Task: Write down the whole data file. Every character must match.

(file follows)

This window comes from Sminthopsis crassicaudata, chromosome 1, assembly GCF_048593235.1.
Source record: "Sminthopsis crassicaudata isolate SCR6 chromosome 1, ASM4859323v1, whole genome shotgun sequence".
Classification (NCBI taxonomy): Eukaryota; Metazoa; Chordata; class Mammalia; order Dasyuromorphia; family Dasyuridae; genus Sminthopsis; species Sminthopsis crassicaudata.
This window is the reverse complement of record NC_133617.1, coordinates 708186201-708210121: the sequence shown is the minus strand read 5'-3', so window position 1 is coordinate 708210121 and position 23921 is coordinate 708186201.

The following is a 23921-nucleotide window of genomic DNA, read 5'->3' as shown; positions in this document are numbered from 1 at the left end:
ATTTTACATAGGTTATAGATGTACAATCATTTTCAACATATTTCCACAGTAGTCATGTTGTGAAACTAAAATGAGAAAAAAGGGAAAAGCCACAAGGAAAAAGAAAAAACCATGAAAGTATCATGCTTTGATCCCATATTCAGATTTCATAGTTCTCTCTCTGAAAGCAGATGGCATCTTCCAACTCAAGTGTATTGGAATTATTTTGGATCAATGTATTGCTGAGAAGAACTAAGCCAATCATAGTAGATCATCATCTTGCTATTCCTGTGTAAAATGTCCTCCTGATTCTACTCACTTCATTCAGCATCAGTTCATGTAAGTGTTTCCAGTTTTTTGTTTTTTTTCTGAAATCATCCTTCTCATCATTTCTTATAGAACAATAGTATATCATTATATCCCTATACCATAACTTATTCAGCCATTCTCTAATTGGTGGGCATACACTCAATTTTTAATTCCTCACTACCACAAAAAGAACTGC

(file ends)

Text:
This window comes from Sminthopsis crassicaudata, chromosome 1, assembly GCF_048593235.1.
Source record: "Sminthopsis crassicaudata isolate SCR6 chromosome 1, ASM4859323v1, whole genome shotgun sequence".
Classification (NCBI taxonomy): Eukaryota; Metazoa; Chordata; class Mammalia; order Dasyuromorphia; family Dasyuridae; genus Sminthopsis; species Sminthopsis crassicaudata.
This window is the reverse complement of record NC_133617.1, coordinates 708186201-708210121: the sequence shown is the minus strand read 5'-3', so window position 1 is coordinate 708210121 and position 23921 is coordinate 708186201.

The following is a 23921-nucleotide window of genomic DNA, read 5'->3' as shown; positions in this document are numbered from 1 at the left end:
ATTTTACATAGGTTATAGATGTACAATCATTTTCAACATATTTCCACAGTAGTCATGTTGTGAAACTAAAATGAGAAAAAAGGGAAAAGCCACAAGGAAAAAGAAAAAACCATGAAAGTATCATGCTTTGATCCCATATTCAGATTTCATAGTTCTCTCTCTGAAAGCAGATGGCATCTTCCAACTCAAGTGTATTGGAATTATTTTGGATCAATGTATTGCTGAGAAGAACTAAGCCAATCATAGTAGATCATCATCTTGCTATTCCTGTGTAAAATGTCCTCCTGATTCTACTCACTTCATTCAGCATCAGTTCATGTAAGTGTTTCCAGTTTTTTGTTTTTTTTCTGAAATCATCCTTCTCATCATTTCTTATAGAACAATAGTATATCATTATATCCCTATACCATAACTTATTCAGCCATTCTCTAATTGGTGGGCATACACTCAATTTTTAATTCCTCACTACCACAAAAAGAACTGC